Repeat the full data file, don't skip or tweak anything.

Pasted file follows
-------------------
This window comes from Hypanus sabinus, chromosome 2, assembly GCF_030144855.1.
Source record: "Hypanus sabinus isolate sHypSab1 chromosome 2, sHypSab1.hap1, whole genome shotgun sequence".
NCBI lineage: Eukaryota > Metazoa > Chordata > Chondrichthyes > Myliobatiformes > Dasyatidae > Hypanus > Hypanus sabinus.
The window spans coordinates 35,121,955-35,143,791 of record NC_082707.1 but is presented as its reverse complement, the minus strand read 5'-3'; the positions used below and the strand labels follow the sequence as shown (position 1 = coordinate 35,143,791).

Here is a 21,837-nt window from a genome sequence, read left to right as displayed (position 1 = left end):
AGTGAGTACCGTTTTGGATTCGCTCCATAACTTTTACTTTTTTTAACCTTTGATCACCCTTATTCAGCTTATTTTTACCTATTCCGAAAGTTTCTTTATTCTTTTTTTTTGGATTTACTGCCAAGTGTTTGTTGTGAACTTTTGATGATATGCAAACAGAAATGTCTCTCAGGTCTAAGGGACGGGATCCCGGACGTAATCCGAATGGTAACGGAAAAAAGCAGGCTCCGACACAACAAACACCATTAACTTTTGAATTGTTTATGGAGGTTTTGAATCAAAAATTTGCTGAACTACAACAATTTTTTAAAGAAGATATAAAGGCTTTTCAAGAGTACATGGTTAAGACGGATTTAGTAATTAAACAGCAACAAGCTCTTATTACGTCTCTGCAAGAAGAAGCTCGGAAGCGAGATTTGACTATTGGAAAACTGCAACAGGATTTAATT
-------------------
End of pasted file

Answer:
This window comes from Hypanus sabinus, chromosome 2, assembly GCF_030144855.1.
Source record: "Hypanus sabinus isolate sHypSab1 chromosome 2, sHypSab1.hap1, whole genome shotgun sequence".
NCBI lineage: Eukaryota > Metazoa > Chordata > Chondrichthyes > Myliobatiformes > Dasyatidae > Hypanus > Hypanus sabinus.
The window spans coordinates 35,121,955-35,143,791 of record NC_082707.1 but is presented as its reverse complement, the minus strand read 5'-3'; the positions used below and the strand labels follow the sequence as shown (position 1 = coordinate 35,143,791).

Here is a 21,837-nt window from a genome sequence, read left to right as displayed (position 1 = left end):
AGTGAGTACCGTTTTGGATTCGCTCCATAACTTTTACTTTTTTTAACCTTTGATCACCCTTATTCAGCTTATTTTTACCTATTCCGAAAGTTTCTTTATTCTTTTTTTTTGGATTTACTGCCAAGTGTTTGTTGTGAACTTTTGATGATATGCAAACAGAAATGTCTCTCAGGTCTAAGGGACGGGATCCCGGACGTAATCCGAATGGTAACGGAAAAAAGCAGGCTCCGACACAACAAACACCATTAACTTTTGAATTGTTTATGGAGGTTTTGAATCAAAAATTTGCTGAACTACAACAATTTTTTAAAGAAGATATAAAGGCTTTTCAAGAGTACATGGTTAAGACGGATTTAGTAATTAAACAGCAACAAGCTCTTATTACGTCTCTGCAAGAAGAAGCTCGGAAGCGAGATTTGACTATTGGAAAACTGCAACAGGATTTAATT